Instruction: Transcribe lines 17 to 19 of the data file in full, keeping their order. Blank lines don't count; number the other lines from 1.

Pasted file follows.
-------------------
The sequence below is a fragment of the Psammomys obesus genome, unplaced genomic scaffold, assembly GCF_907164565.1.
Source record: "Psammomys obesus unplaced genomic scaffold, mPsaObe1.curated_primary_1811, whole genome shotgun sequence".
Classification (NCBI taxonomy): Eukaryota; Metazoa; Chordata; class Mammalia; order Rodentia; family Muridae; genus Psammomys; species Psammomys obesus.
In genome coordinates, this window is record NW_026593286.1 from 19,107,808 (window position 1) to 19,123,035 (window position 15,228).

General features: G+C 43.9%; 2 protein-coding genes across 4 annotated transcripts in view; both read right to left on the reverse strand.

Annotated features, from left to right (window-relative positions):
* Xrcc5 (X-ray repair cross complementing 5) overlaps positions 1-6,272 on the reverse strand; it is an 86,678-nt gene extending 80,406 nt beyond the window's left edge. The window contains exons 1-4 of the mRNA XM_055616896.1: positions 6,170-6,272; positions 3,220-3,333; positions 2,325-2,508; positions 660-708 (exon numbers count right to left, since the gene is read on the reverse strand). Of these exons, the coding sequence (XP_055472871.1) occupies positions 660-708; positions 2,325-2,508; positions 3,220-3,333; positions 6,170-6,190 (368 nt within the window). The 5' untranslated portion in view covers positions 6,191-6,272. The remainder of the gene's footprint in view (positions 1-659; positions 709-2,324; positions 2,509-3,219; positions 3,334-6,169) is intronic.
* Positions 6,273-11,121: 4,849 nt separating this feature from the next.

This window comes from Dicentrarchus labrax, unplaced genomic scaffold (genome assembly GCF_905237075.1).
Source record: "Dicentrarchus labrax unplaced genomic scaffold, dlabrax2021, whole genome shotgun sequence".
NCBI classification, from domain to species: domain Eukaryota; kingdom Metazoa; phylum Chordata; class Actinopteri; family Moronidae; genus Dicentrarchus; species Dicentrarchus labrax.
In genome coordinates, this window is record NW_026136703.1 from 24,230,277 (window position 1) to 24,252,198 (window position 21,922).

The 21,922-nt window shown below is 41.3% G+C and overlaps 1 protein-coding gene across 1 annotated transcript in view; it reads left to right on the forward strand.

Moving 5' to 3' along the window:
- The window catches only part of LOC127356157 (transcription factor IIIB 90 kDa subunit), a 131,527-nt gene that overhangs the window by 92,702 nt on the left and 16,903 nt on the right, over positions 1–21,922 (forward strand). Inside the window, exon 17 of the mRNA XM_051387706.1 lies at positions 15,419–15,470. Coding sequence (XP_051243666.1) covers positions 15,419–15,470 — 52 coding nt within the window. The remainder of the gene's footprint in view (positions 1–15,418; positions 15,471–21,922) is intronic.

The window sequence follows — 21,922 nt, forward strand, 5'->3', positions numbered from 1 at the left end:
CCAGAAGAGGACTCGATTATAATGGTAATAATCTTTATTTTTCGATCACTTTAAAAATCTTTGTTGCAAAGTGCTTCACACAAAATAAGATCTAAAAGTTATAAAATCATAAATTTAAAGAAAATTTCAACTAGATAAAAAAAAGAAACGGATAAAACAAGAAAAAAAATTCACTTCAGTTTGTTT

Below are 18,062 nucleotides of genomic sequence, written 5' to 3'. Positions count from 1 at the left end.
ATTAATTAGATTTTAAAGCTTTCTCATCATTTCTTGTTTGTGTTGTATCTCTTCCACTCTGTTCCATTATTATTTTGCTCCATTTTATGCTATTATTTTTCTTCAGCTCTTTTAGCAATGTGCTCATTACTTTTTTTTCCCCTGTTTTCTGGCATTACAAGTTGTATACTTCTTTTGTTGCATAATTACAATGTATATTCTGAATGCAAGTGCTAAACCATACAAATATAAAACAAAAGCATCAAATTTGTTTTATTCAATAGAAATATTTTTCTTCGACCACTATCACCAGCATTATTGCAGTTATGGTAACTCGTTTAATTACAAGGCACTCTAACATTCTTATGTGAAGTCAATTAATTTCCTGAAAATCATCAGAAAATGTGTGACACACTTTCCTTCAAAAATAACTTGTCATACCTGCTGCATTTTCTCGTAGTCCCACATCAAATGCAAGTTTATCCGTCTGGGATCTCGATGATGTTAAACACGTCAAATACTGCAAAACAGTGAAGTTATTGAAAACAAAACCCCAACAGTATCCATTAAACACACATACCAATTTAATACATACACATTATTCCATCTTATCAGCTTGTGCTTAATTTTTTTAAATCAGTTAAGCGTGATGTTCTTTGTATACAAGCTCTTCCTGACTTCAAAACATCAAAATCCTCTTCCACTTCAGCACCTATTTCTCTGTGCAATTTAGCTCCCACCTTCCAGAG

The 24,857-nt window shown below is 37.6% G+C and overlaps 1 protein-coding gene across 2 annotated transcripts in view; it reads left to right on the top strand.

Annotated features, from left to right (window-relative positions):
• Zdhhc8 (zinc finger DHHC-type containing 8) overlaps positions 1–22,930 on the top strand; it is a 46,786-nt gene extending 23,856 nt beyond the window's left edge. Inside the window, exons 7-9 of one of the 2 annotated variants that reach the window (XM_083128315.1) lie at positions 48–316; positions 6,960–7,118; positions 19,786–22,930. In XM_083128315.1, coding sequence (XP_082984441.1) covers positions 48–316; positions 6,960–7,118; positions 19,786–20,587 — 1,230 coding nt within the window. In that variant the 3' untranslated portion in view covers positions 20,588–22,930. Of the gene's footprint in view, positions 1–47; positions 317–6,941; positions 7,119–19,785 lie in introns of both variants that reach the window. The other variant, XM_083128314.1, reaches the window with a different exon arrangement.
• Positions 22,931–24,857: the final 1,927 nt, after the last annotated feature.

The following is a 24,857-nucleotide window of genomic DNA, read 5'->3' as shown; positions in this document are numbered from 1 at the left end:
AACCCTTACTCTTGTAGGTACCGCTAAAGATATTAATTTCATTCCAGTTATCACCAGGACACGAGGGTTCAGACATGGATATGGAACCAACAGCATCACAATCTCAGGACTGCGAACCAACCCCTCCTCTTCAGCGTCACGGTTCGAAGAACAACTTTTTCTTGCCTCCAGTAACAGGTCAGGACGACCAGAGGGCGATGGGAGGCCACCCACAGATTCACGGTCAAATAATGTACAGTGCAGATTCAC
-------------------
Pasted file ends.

CCAGAAGAGGACTCGATTATAATGGTAATAATCTTTATTTTTCGATCACTTTAAAAATCTTTGTTGCAAAGTGCTTCACACAAAATAAGATCTAAAAGTTATAAAATCATAAATTTAAAGAAAATTTCAACTAGATAAAAAAAAGAAACGGATAAAACAAGAAAAAAAATTCACTTCAGTTTGTTT

Below are 18,062 nucleotides of genomic sequence, written 5' to 3'. Positions count from 1 at the left end.
ATTAATTAGATTTTAAAGCTTTCTCATCATTTCTTGTTTGTGTTGTATCTCTTCCACTCTGTTCCATTATTATTTTGCTCCATTTTATGCTATTATTTTTCTTCAGCTCTTTTAGCAATGTGCTCATTACTTTTTTTTCCCCTGTTTTCTGGCATTACAAGTTGTATACTTCTTTTGTTGCATAATTACAATGTATATTCTGAATGCAAGTGCTAAACCATACAAATATAAAACAAAAGCATCAAATTTGTTTTATTCAATAGAAATATTTTTCTTCGACCACTATCACCAGCATTATTGCAGTTATGGTAACTCGTTTAATTACAAGGCACTCTAACATTCTTATGTGAAGTCAATTAATTTCCTGAAAATCATCAGAAAATGTGTGACACACTTTCCTTCAAAAATAACTTGTCATACCTGCTGCATTTTCTCGTAGTCCCACATCAAATGCAAGTTTATCCGTCTGGGATCTCGATGATGTTAAACACGTCAAATACTGCAAAACAGTGAAGTTATTGAAAACAAAACCCCAACAGTATCCATTAAACACACATACCAATTTAATACATACACATTATTCCATCTTATCAGCTTGTGCTTAATTTTTTTAAATCAGTTAAGCGTGATGTTCTTTGTATACAAGCTCTTCCTGACTTCAAAACATCAAAATCCTCTTCCACTTCAGCACCTATTTCTCTGTGCAATTTAGCTCCCACCTTCCAGAG